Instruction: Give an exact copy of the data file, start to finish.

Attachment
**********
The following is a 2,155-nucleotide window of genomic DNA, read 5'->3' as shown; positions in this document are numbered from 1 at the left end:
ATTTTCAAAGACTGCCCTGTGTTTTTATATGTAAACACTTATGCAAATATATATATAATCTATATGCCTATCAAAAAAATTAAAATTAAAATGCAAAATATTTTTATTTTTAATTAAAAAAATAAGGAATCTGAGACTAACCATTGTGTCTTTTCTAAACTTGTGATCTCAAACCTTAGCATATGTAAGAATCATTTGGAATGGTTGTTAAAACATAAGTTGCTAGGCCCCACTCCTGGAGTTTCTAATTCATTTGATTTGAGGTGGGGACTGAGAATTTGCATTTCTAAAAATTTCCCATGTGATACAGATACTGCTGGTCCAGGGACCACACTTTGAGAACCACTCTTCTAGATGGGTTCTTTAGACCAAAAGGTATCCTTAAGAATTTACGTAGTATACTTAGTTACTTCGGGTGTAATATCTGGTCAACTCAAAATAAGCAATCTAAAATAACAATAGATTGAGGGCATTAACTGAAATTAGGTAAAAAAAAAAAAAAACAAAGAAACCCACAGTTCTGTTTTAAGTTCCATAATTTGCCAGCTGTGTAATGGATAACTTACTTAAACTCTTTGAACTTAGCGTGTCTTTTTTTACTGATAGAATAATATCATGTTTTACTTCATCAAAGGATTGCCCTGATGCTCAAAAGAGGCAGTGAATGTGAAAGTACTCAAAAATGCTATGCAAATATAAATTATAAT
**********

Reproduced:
The following is a 2,155-nucleotide window of genomic DNA, read 5'->3' as shown; positions in this document are numbered from 1 at the left end:
ATTTTCAAAGACTGCCCTGTGTTTTTATATGTAAACACTTATGCAAATATATATATAATCTATATGCCTATCAAAAAAATTAAAATTAAAATGCAAAATATTTTTATTTTTAATTAAAAAAATAAGGAATCTGAGACTAACCATTGTGTCTTTTCTAAACTTGTGATCTCAAACCTTAGCATATGTAAGAATCATTTGGAATGGTTGTTAAAACATAAGTTGCTAGGCCCCACTCCTGGAGTTTCTAATTCATTTGATTTGAGGTGGGGACTGAGAATTTGCATTTCTAAAAATTTCCCATGTGATACAGATACTGCTGGTCCAGGGACCACACTTTGAGAACCACTCTTCTAGATGGGTTCTTTAGACCAAAAGGTATCCTTAAGAATTTACGTAGTATACTTAGTTACTTCGGGTGTAATATCTGGTCAACTCAAAATAAGCAATCTAAAATAACAATAGATTGAGGGCATTAACTGAAATTAGGTAAAAAAAAAAAAAAACAAAGAAACCCACAGTTCTGTTTTAAGTTCCATAATTTGCCAGCTGTGTAATGGATAACTTACTTAAACTCTTTGAACTTAGCGTGTCTTTTTTTACTGATAGAATAATATCATGTTTTACTTCATCAAAGGATTGCCCTGATGCTCAAAAGAGGCAGTGAATGTGAAAGTACTCAAAAATGCTATGCAAATATAAATTATAAT